Pokerface: If a conventional channel buys the rights to broadcast a sporting event, the only way they can get their money back is with advertising revenue for the broadcast. TSN can make money on it with both advertising revenue and subscription fees. Not only that, but subscriber fees are impacted by how many people watch, the more people who watch TSN the higher the subscriber fee TSN can ask for when their agreement with the BDU is up. If TSN became a conventional network (which would never happen) the only way they would be able to outbid SportsNet for rights is if they did so knowing that they would lose money. TSN makes more than $100 Million dollars per year but TSN would lose OVER $150 MILLION dollars PER YEAR if they operated as an OTA network. Conventional networks are buying rights with advertising as their only source of revenue, TSN is buying rights with the dual revenue stream of advertising and subscription fees. Many of the other factors you listed are true, but at the end of the day it's more profitable to air big sporting events like these on sports specialty channels because they can use their subscription fees to help pay for the rights.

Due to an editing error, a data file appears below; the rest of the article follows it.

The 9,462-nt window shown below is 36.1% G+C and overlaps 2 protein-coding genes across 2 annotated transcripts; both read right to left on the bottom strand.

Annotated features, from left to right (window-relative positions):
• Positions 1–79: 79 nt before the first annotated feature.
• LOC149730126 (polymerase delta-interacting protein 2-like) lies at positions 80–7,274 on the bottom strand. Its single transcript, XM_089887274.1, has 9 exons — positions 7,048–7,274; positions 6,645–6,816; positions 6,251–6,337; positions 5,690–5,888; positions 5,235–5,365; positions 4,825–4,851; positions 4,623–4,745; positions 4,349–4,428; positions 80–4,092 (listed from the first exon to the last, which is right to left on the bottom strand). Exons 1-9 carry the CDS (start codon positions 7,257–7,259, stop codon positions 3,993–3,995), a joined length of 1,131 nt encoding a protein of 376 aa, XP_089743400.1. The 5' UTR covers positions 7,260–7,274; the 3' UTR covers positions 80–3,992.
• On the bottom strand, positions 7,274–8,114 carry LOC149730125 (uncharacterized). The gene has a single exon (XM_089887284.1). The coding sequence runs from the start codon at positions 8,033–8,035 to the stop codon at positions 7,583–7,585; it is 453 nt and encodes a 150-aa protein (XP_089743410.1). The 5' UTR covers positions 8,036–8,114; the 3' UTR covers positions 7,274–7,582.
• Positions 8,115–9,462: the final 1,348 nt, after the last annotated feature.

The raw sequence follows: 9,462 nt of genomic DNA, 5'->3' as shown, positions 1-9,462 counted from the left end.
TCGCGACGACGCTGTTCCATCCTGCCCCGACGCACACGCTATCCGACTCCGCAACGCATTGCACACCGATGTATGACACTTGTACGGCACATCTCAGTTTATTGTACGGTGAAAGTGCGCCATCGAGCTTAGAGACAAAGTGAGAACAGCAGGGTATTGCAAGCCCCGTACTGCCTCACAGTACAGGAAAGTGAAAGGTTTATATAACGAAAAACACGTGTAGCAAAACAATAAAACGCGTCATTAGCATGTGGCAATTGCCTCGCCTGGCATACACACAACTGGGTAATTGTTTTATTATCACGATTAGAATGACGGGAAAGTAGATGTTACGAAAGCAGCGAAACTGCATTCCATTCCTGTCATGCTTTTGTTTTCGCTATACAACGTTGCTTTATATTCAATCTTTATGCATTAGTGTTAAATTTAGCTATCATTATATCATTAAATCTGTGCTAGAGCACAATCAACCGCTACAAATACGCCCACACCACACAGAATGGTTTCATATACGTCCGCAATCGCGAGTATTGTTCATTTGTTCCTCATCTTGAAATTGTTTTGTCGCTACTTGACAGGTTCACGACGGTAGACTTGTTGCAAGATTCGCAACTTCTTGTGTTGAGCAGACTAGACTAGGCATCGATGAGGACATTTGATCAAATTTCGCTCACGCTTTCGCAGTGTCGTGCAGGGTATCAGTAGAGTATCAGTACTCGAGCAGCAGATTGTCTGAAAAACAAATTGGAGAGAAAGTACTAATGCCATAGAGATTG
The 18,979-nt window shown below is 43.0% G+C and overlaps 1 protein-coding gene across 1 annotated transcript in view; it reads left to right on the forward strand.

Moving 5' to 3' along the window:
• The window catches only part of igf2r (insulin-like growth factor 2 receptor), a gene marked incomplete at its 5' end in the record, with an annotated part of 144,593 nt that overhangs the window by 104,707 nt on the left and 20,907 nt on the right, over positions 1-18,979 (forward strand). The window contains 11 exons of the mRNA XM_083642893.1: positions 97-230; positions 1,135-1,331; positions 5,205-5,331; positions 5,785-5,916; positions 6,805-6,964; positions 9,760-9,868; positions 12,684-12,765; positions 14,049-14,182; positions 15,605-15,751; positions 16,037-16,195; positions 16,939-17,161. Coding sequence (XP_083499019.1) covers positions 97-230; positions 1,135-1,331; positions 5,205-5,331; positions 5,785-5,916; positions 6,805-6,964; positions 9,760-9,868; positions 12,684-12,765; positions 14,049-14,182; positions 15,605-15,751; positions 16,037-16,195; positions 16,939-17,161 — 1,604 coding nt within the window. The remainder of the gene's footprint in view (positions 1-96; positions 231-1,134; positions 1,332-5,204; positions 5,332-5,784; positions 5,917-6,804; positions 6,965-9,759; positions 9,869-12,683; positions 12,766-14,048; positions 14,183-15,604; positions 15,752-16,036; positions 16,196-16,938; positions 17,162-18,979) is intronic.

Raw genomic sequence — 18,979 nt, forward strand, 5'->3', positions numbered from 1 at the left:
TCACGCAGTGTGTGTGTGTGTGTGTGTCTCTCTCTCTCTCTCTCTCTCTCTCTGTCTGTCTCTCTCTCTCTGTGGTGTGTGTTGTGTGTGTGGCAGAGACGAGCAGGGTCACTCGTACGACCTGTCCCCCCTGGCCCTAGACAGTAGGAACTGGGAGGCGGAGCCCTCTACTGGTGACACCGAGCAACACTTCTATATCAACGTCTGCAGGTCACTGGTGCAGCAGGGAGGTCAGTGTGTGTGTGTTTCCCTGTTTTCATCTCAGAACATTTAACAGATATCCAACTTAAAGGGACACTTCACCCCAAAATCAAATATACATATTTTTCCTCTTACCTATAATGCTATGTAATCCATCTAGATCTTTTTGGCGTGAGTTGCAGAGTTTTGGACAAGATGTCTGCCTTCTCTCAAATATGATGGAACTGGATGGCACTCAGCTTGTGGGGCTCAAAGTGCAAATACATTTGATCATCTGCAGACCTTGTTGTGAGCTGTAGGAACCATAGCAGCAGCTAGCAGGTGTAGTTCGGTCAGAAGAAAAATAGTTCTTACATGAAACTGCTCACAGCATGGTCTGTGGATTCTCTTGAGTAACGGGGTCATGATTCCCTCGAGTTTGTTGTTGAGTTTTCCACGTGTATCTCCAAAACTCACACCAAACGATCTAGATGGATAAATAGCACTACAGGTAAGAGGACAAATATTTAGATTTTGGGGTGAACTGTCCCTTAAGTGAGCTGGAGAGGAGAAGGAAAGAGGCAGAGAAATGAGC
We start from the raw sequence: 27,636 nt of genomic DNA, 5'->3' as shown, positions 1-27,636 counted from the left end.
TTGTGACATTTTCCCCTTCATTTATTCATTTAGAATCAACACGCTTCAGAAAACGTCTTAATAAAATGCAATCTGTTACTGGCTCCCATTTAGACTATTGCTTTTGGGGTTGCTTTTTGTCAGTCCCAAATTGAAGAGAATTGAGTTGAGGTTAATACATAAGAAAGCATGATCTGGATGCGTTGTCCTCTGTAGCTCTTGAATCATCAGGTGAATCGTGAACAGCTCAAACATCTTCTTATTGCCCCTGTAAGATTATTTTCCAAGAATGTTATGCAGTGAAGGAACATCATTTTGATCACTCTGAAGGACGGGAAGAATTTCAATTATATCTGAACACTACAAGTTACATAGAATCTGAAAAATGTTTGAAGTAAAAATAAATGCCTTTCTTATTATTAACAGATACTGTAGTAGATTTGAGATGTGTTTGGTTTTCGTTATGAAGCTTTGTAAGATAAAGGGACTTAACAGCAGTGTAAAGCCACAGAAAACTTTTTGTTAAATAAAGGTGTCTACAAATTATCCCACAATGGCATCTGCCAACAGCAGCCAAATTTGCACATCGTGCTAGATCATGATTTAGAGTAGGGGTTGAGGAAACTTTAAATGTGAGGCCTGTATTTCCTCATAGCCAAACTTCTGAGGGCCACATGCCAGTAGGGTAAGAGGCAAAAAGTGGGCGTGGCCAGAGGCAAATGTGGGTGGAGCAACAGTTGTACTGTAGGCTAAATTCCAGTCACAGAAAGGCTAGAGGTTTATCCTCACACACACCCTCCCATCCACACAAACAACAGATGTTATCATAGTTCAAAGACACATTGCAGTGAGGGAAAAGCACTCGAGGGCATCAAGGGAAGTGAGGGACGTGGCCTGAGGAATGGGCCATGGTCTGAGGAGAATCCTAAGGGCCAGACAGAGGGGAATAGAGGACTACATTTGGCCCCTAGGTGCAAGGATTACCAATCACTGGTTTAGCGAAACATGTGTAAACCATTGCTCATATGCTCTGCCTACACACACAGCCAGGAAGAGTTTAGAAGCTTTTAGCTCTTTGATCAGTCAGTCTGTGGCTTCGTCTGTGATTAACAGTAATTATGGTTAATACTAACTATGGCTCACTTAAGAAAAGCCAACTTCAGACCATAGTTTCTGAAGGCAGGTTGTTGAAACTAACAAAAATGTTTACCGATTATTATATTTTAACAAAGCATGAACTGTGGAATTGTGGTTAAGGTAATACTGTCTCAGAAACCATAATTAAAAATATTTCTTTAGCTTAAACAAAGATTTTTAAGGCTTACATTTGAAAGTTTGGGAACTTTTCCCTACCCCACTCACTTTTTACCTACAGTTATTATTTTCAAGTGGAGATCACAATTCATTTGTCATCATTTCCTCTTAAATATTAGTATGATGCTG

My views are my own and do not represent any company.

  6. #6
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    Quote Originally Posted by TVViewer View Post
    InMontreal has been told all the reasons why several times but I will explain to PokerFace:
    It doesn't matter what you say or any explanation you can provide... The Grey Cup game (the last one) should be broadcast on conventional television. Period.

    Some saturday or sunday afternoon games of the regular season on CTV is a better option than a marathon of Corner Gas / Cash Gab fillers, where the intention is to get canadians to get hooked to the CFL.

    There are many american NFL games broadcast on conventional television where they reach bigger audiences, why hide all of CFL (canadian league) games exclusive to the TSN closet ? How fair is that ?

    The CFL deserve their primetime moment (Grey Cup) on broader audiences.
    Last edited by InMontreal; 05-31-2015 at 08:39 AM.